maze1

It’s unclear why the turf maze was cut.  Elsewhere, if they were located near cathedrals they were thought to have been used by penitents who had to crawl along them, or where they are on village greens, they were perhaps designed for the amusement of children.  As it’s located on the Common at Saffron Walden, maybe the latter is the most likely reason for this turf maze’s existence.

Thaxted

Like many Essex market towns, Thaxted (literally “place of thatch”) dates from before the Domesday book, but unlike many has retained its historic charm. Before being eclipsed by Sheffield, Thaxted was an important centre for cutlery making; there’s a nearby village called Cutler’s Green.

The building of most significance in the town is the Guildhall. Originally thought to date from the 14th century, it’s now believed it actually dates from the century after. It survived the great fire of Thaxted in 1881. This jettied limewashed structure has had many uses over the years, its timbers containing a covered market, grammar school, film set and even the town jail, but today it contains a museum and art gallery. If you’re unlucky enough to time your visit when it’s closed, there’s plenty of information about this intriguing building on the wall outside.

Thaxted Guildhall
Thaxted Guildhall
Looking out from the Guildhall
Looking out from the Guildhall
Close up of the limewashed Guildhall porch
Close up of the limewashed Guildhall porch

The views from the Guildhall are pretty whichever way you turn. A few steps down the street you’ll find several buildings with a story, among them The Manse (once called The Steps) where the composer Gustav Holst lived for a short time. Part of his “Planet” suite is dedicated to the town. Nearby you’ll see Dick Turpin’s Cottage. Interestingly, there is no evidence whatsoever that the infamous highwayman was born here or ever lived here, but the cottage on Stoney Lane bears his name nevertheless.

The home where Gustav Holst lived from 1917 to 1925
The home where Gustav Holst lived from 1917 to 1925
The cottage where Dick Turpin probably never lived
The cottage where Dick Turpin probably never lived
The colours of the buildings add to Thaxted's charm
The colours of the buildings add to Thaxted’s charm
The Recorders House dates from 1465, the place where William Benlowes recorded local taxes
The Recorders House dates from 1465, the place where William Benlowes recorded local taxes. As well as the golden griffin, you’ll find Edward IV’s coat of arms.
One of the many quaint cottages
One of the many quaint cottages in Thaxted
Many of the buildings have quirky architectural details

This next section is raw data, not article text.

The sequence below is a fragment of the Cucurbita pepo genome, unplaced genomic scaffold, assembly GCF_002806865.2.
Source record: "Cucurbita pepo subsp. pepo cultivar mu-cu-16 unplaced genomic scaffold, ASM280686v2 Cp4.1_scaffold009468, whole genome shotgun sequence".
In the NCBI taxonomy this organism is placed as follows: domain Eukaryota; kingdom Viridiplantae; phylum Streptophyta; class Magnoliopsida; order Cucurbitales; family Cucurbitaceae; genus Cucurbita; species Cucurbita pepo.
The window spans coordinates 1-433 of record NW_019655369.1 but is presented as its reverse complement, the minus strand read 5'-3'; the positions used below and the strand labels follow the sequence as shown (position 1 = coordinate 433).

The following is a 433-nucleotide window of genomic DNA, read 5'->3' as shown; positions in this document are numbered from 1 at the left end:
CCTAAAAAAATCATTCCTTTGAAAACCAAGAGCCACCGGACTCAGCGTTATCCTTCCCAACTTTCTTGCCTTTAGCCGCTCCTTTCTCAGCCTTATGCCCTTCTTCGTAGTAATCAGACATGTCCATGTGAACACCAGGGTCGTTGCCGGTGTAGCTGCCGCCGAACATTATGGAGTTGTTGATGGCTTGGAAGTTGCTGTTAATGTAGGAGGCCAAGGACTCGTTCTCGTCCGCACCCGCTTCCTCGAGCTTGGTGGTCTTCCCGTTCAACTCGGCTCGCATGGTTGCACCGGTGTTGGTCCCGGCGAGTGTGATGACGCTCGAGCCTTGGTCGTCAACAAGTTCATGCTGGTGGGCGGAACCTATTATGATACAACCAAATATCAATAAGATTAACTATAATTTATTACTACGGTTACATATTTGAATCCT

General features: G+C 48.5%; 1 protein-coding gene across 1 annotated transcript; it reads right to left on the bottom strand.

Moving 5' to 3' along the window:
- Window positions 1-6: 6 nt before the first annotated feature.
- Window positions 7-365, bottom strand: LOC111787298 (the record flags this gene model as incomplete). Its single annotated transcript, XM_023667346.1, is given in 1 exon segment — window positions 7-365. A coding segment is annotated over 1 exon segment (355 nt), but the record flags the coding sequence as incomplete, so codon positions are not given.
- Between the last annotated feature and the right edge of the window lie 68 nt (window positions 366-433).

Many of the buildings have quirky architectural details

Thaxted’s church can be seen behind the Guildhall. It’s dedicated to St John the Baptist, Our Lady and St Laurence and has a six hundred year old history. Construction began at the start of the 14th century and wasn’t complete until the 16th century. Amongst its many treasures, the church contains the Lincoln Organ, once played by Holst himself. There are only two surviving Georgian organs like this; the other can be found in Buckingham Palace.

Looking towards the church
Looking towards the church
The church of John the Baptist
The church of St John the Baptist, Our Lady and St Laurence

It’s worth the short stroll behind the church past the almshouses to John Webb’s windmill. John Webb was a local farmer who owned the land on which the mill sits and also the local brickworks down by the River Chelmer. Set on a small hill overlooking the village and the surrounding countryside, his mill dates from 1804 and was used for a century. It’s since been fully restored as a working mill and is open throughout the summer at weekends.

The windmill on the edge town with far-reaching views over the surrounding fields
John Webb’s windmill on the edge of town with far-reaching views over the surrounding fields

Thaxted is located halfway between Saffron Walden and Great Dunmow, both worth a visit. It’s a short drive from the M11 at Stansted; those using public transport will find the town is well served by bus from Stansted Airport, Saffron Walden and Great Dunmow. For more information about visiting, visit http://www.thaxted.co.uk; there are a number of free leaflets and a map available from the library-cum-tourist information centre on Town Street.